Apart from the unique tropical climate and the natural heritage, one of the major components of the Indonesian tourism is its rich art, culture, people and the ethnic diversity that is reflected through the dynamic versatility of this country. The amazing fact behind this diversity, which also makes this archipelago so exclusive, is the 719 Indonesian languages, which are still actively spoken across the country. This country is also the home for 300 ethnic groups, which diversifies the Indonesian culture.
Indonesia is excessively influenced by the Islam, the Buddhist, the Hindus, the Arabic and the European cultures. Until the 13th century, this country was influenced by the Buddhism and Hinduism culture. One of the finest Buddhist shrines, built in the 8th century, is well preserved till today at the Borobudur Temple, Java. Bali is famous for cultural festivals and lively events, which attracts tourists from every part of the world.
The South Sulawesi Toraja groups are influenced by the diverse and indigenous array of traditional Indonesian culture, as they follow animistic beliefs and a unique tradition for their funeral rituals. Other indigenous groups such as Mentawai, Dayak, Dani and Asmat still observe the traditional Indonesian culture for their rituals.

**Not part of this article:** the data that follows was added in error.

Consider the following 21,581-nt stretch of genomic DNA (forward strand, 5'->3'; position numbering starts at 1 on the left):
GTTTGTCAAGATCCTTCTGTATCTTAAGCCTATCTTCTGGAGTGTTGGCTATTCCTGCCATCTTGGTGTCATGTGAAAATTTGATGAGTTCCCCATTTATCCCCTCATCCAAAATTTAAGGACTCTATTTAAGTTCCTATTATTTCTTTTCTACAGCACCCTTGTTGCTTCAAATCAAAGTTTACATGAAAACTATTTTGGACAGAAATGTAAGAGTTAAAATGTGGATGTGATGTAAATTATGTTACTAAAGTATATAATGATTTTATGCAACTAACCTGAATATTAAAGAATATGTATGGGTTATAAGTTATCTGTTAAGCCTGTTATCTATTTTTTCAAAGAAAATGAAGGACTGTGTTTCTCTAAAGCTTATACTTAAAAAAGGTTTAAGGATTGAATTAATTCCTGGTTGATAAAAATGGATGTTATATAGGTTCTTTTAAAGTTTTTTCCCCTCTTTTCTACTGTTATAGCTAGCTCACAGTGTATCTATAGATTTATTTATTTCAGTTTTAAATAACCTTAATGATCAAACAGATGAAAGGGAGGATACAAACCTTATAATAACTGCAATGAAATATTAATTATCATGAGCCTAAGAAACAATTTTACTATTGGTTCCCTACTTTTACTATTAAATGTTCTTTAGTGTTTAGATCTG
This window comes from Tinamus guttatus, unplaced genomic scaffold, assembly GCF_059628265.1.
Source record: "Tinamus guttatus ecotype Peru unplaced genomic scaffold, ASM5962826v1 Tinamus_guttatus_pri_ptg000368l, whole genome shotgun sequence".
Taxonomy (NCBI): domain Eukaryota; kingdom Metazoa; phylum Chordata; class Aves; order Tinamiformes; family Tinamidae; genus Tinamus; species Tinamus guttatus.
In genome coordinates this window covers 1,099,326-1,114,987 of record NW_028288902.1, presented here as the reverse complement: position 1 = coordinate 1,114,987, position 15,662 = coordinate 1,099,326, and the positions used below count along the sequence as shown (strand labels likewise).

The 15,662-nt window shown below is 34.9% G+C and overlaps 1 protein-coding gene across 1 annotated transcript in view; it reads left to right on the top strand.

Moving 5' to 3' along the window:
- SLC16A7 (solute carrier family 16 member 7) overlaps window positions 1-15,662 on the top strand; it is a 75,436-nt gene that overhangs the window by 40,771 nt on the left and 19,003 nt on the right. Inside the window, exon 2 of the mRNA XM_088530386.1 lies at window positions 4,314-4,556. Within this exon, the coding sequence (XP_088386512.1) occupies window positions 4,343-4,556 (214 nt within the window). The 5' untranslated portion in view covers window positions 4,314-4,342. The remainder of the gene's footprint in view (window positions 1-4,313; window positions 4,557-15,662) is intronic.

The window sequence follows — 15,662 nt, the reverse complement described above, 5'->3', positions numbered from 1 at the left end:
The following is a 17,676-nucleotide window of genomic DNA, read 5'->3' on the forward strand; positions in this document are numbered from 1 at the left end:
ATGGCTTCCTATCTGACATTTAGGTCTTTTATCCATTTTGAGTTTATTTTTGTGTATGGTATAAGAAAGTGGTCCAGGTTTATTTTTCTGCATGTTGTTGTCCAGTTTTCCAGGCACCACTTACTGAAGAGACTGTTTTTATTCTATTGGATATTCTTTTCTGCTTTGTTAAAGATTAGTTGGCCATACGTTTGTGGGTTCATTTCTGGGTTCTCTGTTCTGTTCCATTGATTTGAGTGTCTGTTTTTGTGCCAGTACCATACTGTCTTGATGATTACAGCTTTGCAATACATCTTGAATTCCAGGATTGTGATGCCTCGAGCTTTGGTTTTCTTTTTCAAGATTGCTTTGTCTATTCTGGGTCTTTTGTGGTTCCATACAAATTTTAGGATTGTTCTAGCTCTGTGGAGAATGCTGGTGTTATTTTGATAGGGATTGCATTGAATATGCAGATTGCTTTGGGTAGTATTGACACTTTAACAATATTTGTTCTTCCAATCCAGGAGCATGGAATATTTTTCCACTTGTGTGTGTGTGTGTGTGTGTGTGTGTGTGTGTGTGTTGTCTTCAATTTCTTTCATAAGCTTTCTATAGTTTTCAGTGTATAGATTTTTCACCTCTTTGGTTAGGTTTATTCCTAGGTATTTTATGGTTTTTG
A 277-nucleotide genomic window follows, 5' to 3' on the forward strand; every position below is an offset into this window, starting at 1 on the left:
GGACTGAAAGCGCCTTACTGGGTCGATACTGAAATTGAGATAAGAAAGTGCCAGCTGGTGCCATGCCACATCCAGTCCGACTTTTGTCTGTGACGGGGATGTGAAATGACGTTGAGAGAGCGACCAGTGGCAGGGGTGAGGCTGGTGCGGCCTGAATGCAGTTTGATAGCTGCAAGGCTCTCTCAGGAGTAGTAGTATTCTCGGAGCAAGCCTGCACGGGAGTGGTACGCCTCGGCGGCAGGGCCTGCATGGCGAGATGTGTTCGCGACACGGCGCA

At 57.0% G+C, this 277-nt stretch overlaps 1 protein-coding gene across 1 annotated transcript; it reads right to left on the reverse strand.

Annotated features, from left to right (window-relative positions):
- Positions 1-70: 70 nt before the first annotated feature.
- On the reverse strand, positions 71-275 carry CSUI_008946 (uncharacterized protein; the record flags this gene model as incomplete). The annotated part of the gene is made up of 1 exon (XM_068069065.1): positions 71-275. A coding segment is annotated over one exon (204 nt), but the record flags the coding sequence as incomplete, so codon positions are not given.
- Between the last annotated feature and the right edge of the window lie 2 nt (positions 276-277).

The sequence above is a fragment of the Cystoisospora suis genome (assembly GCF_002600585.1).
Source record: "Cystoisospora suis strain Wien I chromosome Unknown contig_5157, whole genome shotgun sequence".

Unified Indonesian Hindu tradition is followed at the central islands of Bali, Java and Sumatra. This culture has derived its framework from the former Majapahit Empire. Yogyakarta is the most famous cultural tourism province, which is visited for the Javanese fine culture, arts and energetic events.
Prominent influence of Islamic culture and tradition can be spotted in the areas of Sumatra and some parts of Tanjung Pinang, Medan and Sultanate. The devoted Muslim group called as the Minangkabau group, still retains the inherited matrilineal culture. Arabic culture has been retained by the Islamic group, the Malay, which can be noticed through the items such as ‘kris’ draggers and ‘batic’ cloth.
The most distinctive Indonesian art is the shadow puppetry called as ‘wayang kulit’, which focuses on cutout scenes from popular folk stories and the Hindu epics such as Ramayana and Mahabharata. This event is accompanied by the orchestra called as ‘gamelan’, which binds traditional entertainment and religious ceremony. The entire environment is incredibly complex accompanied with the metallic rhythms.
The popular modern Indonesian culture is dominated by the Javanese, the largest ethnic group. The earlier ban on the western imports such as rock n roll, has transformed Indonesian pop music into the indigenous music such as ‘dangdut’ and ‘Inul Daratista’; which are as controversial as Elvis was earlier.